char rxb = '\0';
  while ( 1 ) {
    // Wait for a byte of data to arrive.
    #ifdef VVC_F1
      while( !( USART2->SR & USART_SR_RXNE ) ) {};
      rxb = USART2->DR;
    #elif VVC_L4
      while( !( USART2->ISR & USART_ISR_RXNE ) ) {};
      rxb = USART2->RDR;
    #endif

    // Re-transmit the received byte.
    #ifdef VVC_F1
      while( !( USART2->SR & USART_SR_TXE ) ) {};
      USART2->DR = rxb;
    #elif VVC_L4
      while( !( USART2->ISR & USART_ISR_TXE ) ) {};
      USART2->TDR = rxb;
    #endif
  }

The TXE (Transmitter Empty) bit will be set when the peripheral’s “transmit” register is ready to accept new data; you can also check the TC (Transfer Complete) bit to see when the peripheral has finished sending all of its pending data. And similarly, the RXNE (Receiver Not Empty) bit will be set when the peripheral’s “receive” register contains a new byte of data. The TXE bit is automatically reset when you write a new byte of data to the UART data register, and the RXNE bit is automatically reset when you read a byte from it. There is a shared DR Data Register in the STM32F1 peripheral, and separate TDR / RDR Transmit / Receive Data Registers in the STM32L4 one.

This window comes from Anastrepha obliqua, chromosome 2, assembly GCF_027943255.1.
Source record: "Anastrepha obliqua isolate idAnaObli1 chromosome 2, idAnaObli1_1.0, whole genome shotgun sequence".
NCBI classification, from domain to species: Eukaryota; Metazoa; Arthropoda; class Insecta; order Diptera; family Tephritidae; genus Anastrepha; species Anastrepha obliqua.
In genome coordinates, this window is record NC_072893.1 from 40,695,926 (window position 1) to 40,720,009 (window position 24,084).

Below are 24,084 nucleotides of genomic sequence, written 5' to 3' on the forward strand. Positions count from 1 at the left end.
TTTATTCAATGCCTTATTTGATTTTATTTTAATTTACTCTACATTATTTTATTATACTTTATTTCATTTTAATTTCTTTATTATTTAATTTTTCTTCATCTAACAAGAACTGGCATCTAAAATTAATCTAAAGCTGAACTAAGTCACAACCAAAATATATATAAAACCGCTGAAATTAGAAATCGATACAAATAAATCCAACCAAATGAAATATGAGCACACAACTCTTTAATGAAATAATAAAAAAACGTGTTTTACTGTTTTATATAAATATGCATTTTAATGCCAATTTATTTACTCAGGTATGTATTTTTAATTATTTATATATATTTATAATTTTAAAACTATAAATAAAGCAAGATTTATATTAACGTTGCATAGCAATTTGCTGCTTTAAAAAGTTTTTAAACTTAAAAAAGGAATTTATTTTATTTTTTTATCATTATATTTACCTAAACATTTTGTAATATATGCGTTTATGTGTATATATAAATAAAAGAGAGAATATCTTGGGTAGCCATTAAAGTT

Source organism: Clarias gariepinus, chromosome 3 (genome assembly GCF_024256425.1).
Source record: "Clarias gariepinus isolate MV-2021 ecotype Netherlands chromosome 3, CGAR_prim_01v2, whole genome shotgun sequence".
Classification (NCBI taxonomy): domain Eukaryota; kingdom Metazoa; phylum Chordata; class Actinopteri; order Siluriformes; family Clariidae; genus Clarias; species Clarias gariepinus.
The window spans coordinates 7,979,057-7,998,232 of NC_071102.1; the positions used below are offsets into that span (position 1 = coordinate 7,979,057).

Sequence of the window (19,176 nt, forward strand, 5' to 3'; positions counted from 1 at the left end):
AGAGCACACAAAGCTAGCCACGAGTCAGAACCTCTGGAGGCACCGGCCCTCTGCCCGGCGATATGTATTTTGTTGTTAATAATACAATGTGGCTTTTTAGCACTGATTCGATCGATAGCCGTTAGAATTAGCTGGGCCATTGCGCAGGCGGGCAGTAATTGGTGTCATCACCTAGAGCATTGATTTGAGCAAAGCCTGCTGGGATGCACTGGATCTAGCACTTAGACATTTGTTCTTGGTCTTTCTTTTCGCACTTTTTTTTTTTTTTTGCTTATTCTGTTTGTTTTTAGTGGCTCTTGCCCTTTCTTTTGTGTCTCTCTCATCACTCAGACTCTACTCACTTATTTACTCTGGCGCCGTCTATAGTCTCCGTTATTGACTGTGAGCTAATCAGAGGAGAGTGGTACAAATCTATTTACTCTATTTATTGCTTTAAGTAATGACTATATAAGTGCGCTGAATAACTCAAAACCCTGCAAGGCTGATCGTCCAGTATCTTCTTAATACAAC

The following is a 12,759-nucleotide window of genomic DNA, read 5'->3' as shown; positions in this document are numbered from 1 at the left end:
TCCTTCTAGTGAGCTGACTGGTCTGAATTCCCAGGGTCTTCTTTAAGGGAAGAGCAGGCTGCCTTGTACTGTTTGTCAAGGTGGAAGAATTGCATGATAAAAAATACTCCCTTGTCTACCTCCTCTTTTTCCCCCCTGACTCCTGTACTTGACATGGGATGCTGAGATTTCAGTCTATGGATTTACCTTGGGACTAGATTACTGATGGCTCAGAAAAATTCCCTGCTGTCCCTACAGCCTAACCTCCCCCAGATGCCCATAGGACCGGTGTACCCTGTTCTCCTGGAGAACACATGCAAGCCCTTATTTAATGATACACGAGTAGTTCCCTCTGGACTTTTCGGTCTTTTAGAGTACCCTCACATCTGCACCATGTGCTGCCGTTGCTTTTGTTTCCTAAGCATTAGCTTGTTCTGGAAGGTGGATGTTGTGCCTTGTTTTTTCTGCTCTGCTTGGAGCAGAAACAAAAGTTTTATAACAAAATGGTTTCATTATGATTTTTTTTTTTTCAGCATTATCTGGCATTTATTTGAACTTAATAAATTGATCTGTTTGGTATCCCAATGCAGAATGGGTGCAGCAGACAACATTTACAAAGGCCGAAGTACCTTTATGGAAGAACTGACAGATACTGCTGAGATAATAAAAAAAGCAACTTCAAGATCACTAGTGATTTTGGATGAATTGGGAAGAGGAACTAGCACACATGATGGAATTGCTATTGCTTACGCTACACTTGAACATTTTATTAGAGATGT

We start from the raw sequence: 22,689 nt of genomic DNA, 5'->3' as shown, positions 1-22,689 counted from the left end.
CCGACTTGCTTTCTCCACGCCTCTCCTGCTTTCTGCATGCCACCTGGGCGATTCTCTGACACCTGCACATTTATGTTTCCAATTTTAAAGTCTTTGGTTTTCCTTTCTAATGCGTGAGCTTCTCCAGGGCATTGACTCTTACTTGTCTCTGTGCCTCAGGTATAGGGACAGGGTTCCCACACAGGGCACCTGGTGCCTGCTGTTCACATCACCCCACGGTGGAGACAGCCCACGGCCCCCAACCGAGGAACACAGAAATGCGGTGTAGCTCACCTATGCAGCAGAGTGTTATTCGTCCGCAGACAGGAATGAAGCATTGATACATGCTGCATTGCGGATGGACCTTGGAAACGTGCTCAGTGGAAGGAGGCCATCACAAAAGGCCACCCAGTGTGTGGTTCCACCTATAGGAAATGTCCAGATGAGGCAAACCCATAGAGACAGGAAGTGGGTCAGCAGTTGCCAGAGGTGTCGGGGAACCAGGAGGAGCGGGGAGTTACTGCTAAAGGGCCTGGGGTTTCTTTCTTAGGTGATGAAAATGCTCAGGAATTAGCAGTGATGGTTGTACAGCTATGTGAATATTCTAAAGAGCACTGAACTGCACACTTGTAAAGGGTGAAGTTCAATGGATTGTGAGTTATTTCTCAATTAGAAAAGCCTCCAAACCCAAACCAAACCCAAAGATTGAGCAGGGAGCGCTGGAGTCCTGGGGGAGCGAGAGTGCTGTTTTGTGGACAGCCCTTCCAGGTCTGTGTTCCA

And if you don’t want to create a project and copy / paste all of this code, you can find a full example project on GitHub.

Connecting Your Computer to a UART Interface

If you flash this example “echo” program to your board and connect to the UART interface through a serial terminal on your computer, you should be able to type into the terminal and see your keystrokes repeated back. But how do you connect to the serial interface from you computer? (Feel free to skip down to the “Implementing ‘printf'” section if you already have a preferred way of doing this.)

If you are using one of ST’s “Nucleo” boards, you don’t need any more hardware; you can just plug in a micro-USB cable. The pins that we used in the example are connected to the built-in debugger’s “virtual COM port”, which forwards the serial connection over the debugger’s USB interface. For more information, check the “USART virtual communication” section of the user manual.

If you are using a cheap STM32F103C8-based board, you’ll need to connect a debugger to upload the program and a USB / UART bridge to interact with the board from your computer. Connect the ground pins of both boards, and wire each side’s TX pin to the other side’s RX pin. You’ll also need to provide power to the board, either from your bridge chip or a separate USB cable. Remember to avoid giving the board more than one power supply at a time; for example, don’t plug in a USB cable while you are providing a 3.3V supply from somewhere else.